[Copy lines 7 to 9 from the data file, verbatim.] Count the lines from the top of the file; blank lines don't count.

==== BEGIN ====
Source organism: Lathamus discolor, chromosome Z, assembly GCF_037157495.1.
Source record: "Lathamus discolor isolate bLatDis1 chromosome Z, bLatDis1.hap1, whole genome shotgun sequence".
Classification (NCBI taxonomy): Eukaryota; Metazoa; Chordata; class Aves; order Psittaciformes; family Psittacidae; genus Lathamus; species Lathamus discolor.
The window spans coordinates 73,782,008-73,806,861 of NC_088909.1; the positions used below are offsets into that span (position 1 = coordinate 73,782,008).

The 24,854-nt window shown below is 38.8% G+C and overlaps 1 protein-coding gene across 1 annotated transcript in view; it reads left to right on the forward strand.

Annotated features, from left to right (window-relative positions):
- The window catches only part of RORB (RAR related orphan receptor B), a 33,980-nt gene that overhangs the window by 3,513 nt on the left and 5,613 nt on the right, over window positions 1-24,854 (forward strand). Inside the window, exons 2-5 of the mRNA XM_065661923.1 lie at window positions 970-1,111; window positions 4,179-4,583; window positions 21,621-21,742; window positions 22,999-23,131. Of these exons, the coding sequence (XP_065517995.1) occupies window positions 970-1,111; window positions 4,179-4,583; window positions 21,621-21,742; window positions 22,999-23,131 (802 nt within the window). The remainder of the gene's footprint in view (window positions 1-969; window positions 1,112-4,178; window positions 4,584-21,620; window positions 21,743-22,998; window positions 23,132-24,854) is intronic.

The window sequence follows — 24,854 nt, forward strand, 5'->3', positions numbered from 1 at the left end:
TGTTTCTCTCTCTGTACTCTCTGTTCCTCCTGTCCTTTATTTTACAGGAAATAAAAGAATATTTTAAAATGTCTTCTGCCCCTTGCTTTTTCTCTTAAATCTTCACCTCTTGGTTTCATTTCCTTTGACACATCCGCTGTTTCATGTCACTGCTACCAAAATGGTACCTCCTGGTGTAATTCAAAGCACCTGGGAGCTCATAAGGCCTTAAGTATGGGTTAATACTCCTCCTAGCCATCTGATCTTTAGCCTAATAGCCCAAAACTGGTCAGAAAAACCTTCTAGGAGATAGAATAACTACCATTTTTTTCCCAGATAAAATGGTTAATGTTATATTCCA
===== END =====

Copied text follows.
- The window catches only part of RORB (RAR related orphan receptor B), a 33,980-nt gene that overhangs the window by 3,513 nt on the left and 5,613 nt on the right, over window positions 1-24,854 (forward strand). Inside the window, exons 2-5 of the mRNA XM_065661923.1 lie at window positions 970-1,111; window positions 4,179-4,583; window positions 21,621-21,742; window positions 22,999-23,131. Of these exons, the coding sequence (XP_065517995.1) occupies window positions 970-1,111; window positions 4,179-4,583; window positions 21,621-21,742; window positions 22,999-23,131 (802 nt within the window). The remainder of the gene's footprint in view (window positions 1-969; window positions 1,112-4,178; window positions 4,584-21,620; window positions 21,743-22,998; window positions 23,132-24,854) is intronic.

The window sequence follows — 24,854 nt, forward strand, 5'->3', positions numbered from 1 at the left end:
TGTTTCTCTCTCTGTACTCTCTGTTCCTCCTGTCCTTTATTTTACAGGAAATAAAAGAATATTTTAAAATGTCTTCTGCCCCTTGCTTTTTCTCTTAAATCTTCACCTCTTGGTTTCATTTCCTTTGACACATCCGCTGTTTCATGTCACTGCTACCAAAATGGTACCTCCTGGTGTAATTCAAAGCACCTGGGAGCTCATAAGGCCTTAAGTATGGGTTAATACTCCTCCTAGCCATCTGATCTTTAGCCTAATAGCCCAAAACTGGTCAGAAAAACCTTCTAGGAGATAGAATAACTACCATTTTTTTCCCAGATAAAATGGTTAATGTTATATTCCA